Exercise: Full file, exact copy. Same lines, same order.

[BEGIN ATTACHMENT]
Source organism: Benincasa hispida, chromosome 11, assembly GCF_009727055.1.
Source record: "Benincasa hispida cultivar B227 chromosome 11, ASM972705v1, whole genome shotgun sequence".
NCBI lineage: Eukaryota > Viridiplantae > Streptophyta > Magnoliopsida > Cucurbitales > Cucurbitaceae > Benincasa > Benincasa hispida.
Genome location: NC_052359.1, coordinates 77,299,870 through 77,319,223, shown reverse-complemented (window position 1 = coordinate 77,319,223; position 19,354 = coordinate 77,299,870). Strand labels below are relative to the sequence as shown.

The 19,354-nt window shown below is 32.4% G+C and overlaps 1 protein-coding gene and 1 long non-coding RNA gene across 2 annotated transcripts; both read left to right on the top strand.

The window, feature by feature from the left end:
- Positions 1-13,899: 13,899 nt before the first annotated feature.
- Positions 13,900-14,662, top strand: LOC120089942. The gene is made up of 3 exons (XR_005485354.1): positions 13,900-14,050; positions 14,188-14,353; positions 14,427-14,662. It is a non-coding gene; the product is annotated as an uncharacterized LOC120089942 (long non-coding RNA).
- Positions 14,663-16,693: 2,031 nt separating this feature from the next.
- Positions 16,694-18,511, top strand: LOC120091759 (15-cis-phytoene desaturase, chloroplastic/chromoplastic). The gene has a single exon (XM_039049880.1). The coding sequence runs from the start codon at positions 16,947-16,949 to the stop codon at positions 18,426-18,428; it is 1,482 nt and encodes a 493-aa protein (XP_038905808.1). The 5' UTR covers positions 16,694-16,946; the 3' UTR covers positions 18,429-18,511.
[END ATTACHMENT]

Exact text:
Source organism: Benincasa hispida, chromosome 11, assembly GCF_009727055.1.
Source record: "Benincasa hispida cultivar B227 chromosome 11, ASM972705v1, whole genome shotgun sequence".
NCBI lineage: Eukaryota > Viridiplantae > Streptophyta > Magnoliopsida > Cucurbitales > Cucurbitaceae > Benincasa > Benincasa hispida.
Genome location: NC_052359.1, coordinates 77,299,870 through 77,319,223, shown reverse-complemented (window position 1 = coordinate 77,319,223; position 19,354 = coordinate 77,299,870). Strand labels below are relative to the sequence as shown.

The 19,354-nt window shown below is 32.4% G+C and overlaps 1 protein-coding gene and 1 long non-coding RNA gene across 2 annotated transcripts; both read left to right on the top strand.

The window, feature by feature from the left end:
- Positions 1-13,899: 13,899 nt before the first annotated feature.
- Positions 13,900-14,662, top strand: LOC120089942. The gene is made up of 3 exons (XR_005485354.1): positions 13,900-14,050; positions 14,188-14,353; positions 14,427-14,662. It is a non-coding gene; the product is annotated as an uncharacterized LOC120089942 (long non-coding RNA).
- Positions 14,663-16,693: 2,031 nt separating this feature from the next.
- Positions 16,694-18,511, top strand: LOC120091759 (15-cis-phytoene desaturase, chloroplastic/chromoplastic). The gene has a single exon (XM_039049880.1). The coding sequence runs from the start codon at positions 16,947-16,949 to the stop codon at positions 18,426-18,428; it is 1,482 nt and encodes a 493-aa protein (XP_038905808.1). The 5' UTR covers positions 16,694-16,946; the 3' UTR covers positions 18,429-18,511.